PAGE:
Indigenous Church Continues Working During a Time of Need
by Tony Snow
This is Floyd Daniels, an Elder and member of the Stoney Nakoda First Nation at Morley, Alberta. Recently Floyd and his family were in distress about food security during the pandemic, because mass buying has left many shelves empty and have made several people in the Indigenous community, who are already food insecure, worry about their next meal.
The Covid-19 pandemic is nothing new to Indigenous people. We have suffered through times of famine and hardship. We have suffered through incurable epidemics. We have suffered through an inability to meet basic needs because of systemic poverty and impoverishment in remote communities. On the Stoney reserve many still struggle to feed families that contend with housing shortages, domestic violence and the impacts of intergenerational trauma and lateral violence.
As a church, the United Church of Canada has dedicated itself to meet these challenges by adopting the Truth and Reconciliation Calls to Action (2015) and the United Nations Declaration on the Rights of Indigenous People (2016). In order to live into these commitments it is necessary to build good relationships with Indigenous communities, to address need and hurt where possible, and to foster better relations that will guide our advocacy with intentionality and understanding.
At Morley, Gloria Snow was doing this work by taking Elders to go shopping during the crisis so they could maintain a level of food security. Having found the shelves bare and returning home empty handed taught her a hard truth about the world we live in. We must do what we can to assist others if we want to keep and maintain the free society we live in. Gloria went in to action, enlisting her relationships with the Canmore community to collect donations for the Elders. This simple act of acknowledgement and support raised our awareness about food security during this difficult time.
With so many hording supplies, we can see many instances on social media where people who have to go without are struggling to understand why people would stockpile resources at the expense of their fellow human beings.
One of the basic tenets of Stoney culture is caring for others and sharing what you have. When Gloria gathered her donations from the churches she also went to our nephew and other hunters to see if they could provide wild meat for the Elders. A hunt ensued and after prayers led to a successful hunt, the meat was distributed to the elderly, the infirm and the destitute. This is very much in line with our traditional cultural practice of sharing and providing for one another. Growing up, I would remember my father, the late Dr. Rev. John Snow, taking time out during the winter months in February and March to deliver food hampers to Elders and those without food. He did so without fanfare, without being told, without asking for anything in return, because that was how he was raised in his traditional leadership role of our hereditary line.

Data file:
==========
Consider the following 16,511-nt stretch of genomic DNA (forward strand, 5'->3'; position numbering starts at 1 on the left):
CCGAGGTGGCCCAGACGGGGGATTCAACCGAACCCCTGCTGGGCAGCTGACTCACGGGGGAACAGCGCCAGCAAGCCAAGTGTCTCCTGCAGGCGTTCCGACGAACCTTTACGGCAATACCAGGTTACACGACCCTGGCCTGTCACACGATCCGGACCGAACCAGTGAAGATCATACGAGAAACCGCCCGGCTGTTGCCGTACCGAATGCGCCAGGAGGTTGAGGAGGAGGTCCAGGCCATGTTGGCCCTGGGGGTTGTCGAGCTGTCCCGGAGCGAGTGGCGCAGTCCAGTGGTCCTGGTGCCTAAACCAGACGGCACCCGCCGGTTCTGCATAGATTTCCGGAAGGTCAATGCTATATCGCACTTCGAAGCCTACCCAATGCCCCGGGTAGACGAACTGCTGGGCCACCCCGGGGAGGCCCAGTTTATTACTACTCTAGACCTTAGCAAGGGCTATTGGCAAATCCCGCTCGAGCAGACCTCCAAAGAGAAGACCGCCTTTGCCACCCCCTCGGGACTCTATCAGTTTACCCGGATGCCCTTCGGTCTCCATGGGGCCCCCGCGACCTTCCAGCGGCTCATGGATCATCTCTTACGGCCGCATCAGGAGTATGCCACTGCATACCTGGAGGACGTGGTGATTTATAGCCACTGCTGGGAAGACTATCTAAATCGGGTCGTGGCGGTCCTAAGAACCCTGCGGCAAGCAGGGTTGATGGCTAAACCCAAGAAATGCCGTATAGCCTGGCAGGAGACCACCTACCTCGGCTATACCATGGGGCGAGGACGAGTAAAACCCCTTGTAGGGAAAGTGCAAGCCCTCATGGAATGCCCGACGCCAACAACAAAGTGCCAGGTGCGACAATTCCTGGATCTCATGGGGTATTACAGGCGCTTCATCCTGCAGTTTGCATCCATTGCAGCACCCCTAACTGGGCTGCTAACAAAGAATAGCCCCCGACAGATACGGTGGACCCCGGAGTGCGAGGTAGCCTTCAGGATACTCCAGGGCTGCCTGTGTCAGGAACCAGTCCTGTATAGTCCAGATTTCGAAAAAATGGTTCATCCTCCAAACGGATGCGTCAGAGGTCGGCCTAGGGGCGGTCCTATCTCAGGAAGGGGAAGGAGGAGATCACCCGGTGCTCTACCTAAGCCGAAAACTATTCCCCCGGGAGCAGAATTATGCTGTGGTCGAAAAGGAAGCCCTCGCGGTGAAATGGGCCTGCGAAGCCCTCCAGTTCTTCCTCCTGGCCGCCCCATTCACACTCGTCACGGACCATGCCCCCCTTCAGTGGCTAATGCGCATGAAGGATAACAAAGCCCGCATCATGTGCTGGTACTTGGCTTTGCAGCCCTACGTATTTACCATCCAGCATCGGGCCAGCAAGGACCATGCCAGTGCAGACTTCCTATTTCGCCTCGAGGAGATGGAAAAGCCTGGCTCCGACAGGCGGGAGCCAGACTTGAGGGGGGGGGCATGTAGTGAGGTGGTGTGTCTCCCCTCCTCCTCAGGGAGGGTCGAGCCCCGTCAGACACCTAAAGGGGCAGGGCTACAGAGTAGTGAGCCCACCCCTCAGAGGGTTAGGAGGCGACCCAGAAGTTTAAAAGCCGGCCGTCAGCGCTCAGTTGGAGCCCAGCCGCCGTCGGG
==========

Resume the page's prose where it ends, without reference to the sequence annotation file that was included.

Today, we must work together to pool our resources and our efforts in order to meet the needs of our people and our neighbours. There has been a lot of talk around reconciliation and right relations, but very little in terms of tangible evidence of a chance in how we treat one another in society. One has only to look at the blockades around the country and the presence of law enforcement rather than negotiators or industry representatives, to see that we have not really changed when it comes to confrontation. We have not learned how to do better.
And so it is hopeful that as I work in the Chinook Winds Region as the Indigenous Lead (Coordinator) for southern Alberta Right Relations efforts, that we can see a need and work quickly to address it.
Through donations from Hillhurst United Church, Ralph Connor United Church, McDougall United Church and St. Andrews United Church in Cochrane, we were able to provide food hampers to elders, giving them needed supplies and hope.
Earlier this week on a call with Chinook Winds Region, I lifted up the lessons of our past, the lessons of want and struggle and epidemics that had no cure, and how the cultural memory still rights as a sore point for our people. This was echoed by another Region member who lifted up the Queer community and the experiences of the LGBTQ2SIA+ and the memory of the epidemic that terrorized each of them in different ways. It is important to remember that during this time of uncertainty and fearfulness, that we remember there are those among us in need. And we should do everything we can to take the new lessons of our current time to choose to live in a new way, and not repeat the wrongs of the past by ignoring, ostracizing or condemning others whose difference may be presented as a justification for intolerant behaviour. It is only by challenging those attitudes that we can learn to rise above them, and build resiliency for the next generation.
Tony Snow is a student at the Sandy-Saulteaux Spiritual Centre and the Indigenous Lead for the Chinook Winds Region of the United Church of Canada.